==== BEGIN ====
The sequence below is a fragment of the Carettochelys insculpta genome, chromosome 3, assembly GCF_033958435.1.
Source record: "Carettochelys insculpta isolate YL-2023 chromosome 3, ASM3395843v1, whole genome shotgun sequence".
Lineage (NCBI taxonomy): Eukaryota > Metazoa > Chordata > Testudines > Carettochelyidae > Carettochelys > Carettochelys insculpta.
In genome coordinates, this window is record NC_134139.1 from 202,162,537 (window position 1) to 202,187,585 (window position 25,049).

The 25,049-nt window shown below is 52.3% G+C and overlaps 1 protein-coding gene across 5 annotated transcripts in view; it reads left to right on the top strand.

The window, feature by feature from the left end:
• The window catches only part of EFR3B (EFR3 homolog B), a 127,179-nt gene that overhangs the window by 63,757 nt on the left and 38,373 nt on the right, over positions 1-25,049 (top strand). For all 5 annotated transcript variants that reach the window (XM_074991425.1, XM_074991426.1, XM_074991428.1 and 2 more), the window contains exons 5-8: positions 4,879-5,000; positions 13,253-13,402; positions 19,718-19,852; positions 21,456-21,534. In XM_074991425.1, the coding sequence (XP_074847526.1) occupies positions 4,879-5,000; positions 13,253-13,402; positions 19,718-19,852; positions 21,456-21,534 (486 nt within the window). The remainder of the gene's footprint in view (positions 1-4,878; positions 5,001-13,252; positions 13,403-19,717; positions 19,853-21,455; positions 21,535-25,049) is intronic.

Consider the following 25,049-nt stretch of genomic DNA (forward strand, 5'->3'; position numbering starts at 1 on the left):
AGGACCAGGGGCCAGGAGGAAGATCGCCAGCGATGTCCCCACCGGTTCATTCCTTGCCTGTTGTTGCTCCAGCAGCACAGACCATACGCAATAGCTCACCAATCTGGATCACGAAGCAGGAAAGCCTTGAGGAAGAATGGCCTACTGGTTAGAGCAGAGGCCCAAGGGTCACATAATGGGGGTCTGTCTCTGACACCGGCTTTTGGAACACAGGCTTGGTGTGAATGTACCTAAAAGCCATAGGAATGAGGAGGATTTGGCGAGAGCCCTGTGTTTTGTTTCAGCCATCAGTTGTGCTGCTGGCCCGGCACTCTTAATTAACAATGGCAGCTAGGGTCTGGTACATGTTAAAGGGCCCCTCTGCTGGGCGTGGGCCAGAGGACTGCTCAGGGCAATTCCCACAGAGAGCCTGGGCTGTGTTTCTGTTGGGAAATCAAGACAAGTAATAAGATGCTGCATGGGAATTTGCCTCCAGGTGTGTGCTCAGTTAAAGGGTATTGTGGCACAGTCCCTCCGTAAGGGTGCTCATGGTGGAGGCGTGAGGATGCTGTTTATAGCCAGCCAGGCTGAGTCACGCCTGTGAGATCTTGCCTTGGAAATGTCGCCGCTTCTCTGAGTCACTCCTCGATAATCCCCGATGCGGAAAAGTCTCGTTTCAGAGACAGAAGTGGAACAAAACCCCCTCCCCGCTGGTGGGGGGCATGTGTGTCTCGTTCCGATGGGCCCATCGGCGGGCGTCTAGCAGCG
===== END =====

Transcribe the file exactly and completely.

The sequence below is a fragment of the Carettochelys insculpta genome, chromosome 3, assembly GCF_033958435.1.
Source record: "Carettochelys insculpta isolate YL-2023 chromosome 3, ASM3395843v1, whole genome shotgun sequence".
Lineage (NCBI taxonomy): Eukaryota > Metazoa > Chordata > Testudines > Carettochelyidae > Carettochelys > Carettochelys insculpta.
In genome coordinates, this window is record NC_134139.1 from 202,162,537 (window position 1) to 202,187,585 (window position 25,049).

The 25,049-nt window shown below is 52.3% G+C and overlaps 1 protein-coding gene across 5 annotated transcripts in view; it reads left to right on the top strand.

The window, feature by feature from the left end:
• The window catches only part of EFR3B (EFR3 homolog B), a 127,179-nt gene that overhangs the window by 63,757 nt on the left and 38,373 nt on the right, over positions 1-25,049 (top strand). For all 5 annotated transcript variants that reach the window (XM_074991425.1, XM_074991426.1, XM_074991428.1 and 2 more), the window contains exons 5-8: positions 4,879-5,000; positions 13,253-13,402; positions 19,718-19,852; positions 21,456-21,534. In XM_074991425.1, the coding sequence (XP_074847526.1) occupies positions 4,879-5,000; positions 13,253-13,402; positions 19,718-19,852; positions 21,456-21,534 (486 nt within the window). The remainder of the gene's footprint in view (positions 1-4,878; positions 5,001-13,252; positions 13,403-19,717; positions 19,853-21,455; positions 21,535-25,049) is intronic.

Consider the following 25,049-nt stretch of genomic DNA (forward strand, 5'->3'; position numbering starts at 1 on the left):
AGGACCAGGGGCCAGGAGGAAGATCGCCAGCGATGTCCCCACCGGTTCATTCCTTGCCTGTTGTTGCTCCAGCAGCACAGACCATACGCAATAGCTCACCAATCTGGATCACGAAGCAGGAAAGCCTTGAGGAAGAATGGCCTACTGGTTAGAGCAGAGGCCCAAGGGTCACATAATGGGGGTCTGTCTCTGACACCGGCTTTTGGAACACAGGCTTGGTGTGAATGTACCTAAAAGCCATAGGAATGAGGAGGATTTGGCGAGAGCCCTGTGTTTTGTTTCAGCCATCAGTTGTGCTGCTGGCCCGGCACTCTTAATTAACAATGGCAGCTAGGGTCTGGTACATGTTAAAGGGCCCCTCTGCTGGGCGTGGGCCAGAGGACTGCTCAGGGCAATTCCCACAGAGAGCCTGGGCTGTGTTTCTGTTGGGAAATCAAGACAAGTAATAAGATGCTGCATGGGAATTTGCCTCCAGGTGTGTGCTCAGTTAAAGGGTATTGTGGCACAGTCCCTCCGTAAGGGTGCTCATGGTGGAGGCGTGAGGATGCTGTTTATAGCCAGCCAGGCTGAGTCACGCCTGTGAGATCTTGCCTTGGAAATGTCGCCGCTTCTCTGAGTCACTCCTCGATAATCCCCGATGCGGAAAAGTCTCGTTTCAGAGACAGAAGTGGAACAAAACCCCCTCCCCGCTGGTGGGGGGCATGTGTGTCTCGTTCCGATGGGCCCATCGGCGGGCGTCTAGCAGCG